starling, any of a group of originally Old World birds that have become distributed worldwide. Starlings were released in New York City in 1890; since then the common, or European, starling ( Sturnus vulgaris ) has spread throughout North America. They often collect in loud, noisy flocks. Starlings destroy some insects, but they are generally considered a nuisance and an agricultural pest because they drive away smaller, desirable birds and damage fruit trees and other crops. They have iridescent, blackish plumage and a long bill which is yellow in spring and summer. They mimic bird songs and other sounds. Starlings are classified in the phylum Chordata , subphylum Vertebrata, class Aves, order Passeriformes, family Sturnidae.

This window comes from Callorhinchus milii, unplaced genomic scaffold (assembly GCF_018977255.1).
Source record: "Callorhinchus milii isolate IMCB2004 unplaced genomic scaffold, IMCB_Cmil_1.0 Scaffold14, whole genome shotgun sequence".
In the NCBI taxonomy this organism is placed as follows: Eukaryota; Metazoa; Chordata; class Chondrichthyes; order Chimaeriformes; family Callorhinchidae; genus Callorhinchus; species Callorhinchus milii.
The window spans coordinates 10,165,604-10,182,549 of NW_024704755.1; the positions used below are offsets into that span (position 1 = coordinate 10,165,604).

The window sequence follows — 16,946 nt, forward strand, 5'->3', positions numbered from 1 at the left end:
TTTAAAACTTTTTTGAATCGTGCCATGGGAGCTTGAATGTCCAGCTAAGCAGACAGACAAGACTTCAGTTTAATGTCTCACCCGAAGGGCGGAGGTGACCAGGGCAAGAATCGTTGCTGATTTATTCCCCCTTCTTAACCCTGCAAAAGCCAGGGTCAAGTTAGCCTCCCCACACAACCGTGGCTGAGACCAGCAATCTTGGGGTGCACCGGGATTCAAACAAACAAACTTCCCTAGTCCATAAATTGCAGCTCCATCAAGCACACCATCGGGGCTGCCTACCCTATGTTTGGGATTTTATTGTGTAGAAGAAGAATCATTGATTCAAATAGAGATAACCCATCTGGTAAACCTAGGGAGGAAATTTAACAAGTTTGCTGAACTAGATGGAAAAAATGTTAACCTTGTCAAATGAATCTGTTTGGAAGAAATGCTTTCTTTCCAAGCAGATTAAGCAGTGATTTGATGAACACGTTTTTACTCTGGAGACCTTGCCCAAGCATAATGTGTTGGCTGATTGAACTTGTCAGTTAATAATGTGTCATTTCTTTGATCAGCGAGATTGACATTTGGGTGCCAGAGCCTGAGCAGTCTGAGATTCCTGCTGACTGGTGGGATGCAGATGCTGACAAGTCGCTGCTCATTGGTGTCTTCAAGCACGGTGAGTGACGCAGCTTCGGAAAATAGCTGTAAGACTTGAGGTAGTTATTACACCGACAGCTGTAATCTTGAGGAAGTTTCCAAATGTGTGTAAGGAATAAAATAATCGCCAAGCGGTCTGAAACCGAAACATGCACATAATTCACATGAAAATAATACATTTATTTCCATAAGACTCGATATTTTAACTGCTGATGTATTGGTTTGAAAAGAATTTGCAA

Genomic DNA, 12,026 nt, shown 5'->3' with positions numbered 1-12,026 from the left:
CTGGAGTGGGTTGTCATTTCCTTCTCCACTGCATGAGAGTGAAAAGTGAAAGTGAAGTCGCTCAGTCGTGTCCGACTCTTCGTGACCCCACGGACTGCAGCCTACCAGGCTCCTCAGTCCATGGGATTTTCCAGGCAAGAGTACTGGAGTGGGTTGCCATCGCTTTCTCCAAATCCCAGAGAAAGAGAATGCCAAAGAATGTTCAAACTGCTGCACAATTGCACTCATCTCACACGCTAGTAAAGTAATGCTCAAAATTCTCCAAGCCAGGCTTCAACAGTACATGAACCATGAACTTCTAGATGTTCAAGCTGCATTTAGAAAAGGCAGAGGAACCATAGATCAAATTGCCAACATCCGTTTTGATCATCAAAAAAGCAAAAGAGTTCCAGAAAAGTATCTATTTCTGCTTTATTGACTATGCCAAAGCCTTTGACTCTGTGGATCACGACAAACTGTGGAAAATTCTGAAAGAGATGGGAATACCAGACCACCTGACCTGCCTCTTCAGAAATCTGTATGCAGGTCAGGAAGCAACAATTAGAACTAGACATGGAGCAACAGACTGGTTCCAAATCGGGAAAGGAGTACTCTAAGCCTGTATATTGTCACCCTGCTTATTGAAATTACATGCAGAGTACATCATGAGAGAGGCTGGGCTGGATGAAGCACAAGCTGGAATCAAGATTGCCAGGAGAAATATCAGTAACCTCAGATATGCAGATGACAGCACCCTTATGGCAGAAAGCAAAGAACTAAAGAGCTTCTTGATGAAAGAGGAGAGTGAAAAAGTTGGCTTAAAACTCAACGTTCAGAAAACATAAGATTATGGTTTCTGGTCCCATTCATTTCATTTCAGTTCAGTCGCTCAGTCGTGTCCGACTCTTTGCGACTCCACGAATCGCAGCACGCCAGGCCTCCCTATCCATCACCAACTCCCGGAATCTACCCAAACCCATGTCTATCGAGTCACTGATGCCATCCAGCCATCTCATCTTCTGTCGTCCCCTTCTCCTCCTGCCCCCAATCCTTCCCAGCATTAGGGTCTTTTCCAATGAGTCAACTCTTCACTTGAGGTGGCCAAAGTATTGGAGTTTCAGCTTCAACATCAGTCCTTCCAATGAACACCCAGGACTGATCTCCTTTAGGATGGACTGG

The Columbia Electronic Encyclopedia, 6th ed. Copyright © 2012, Columbia University Press. All rights reserved.
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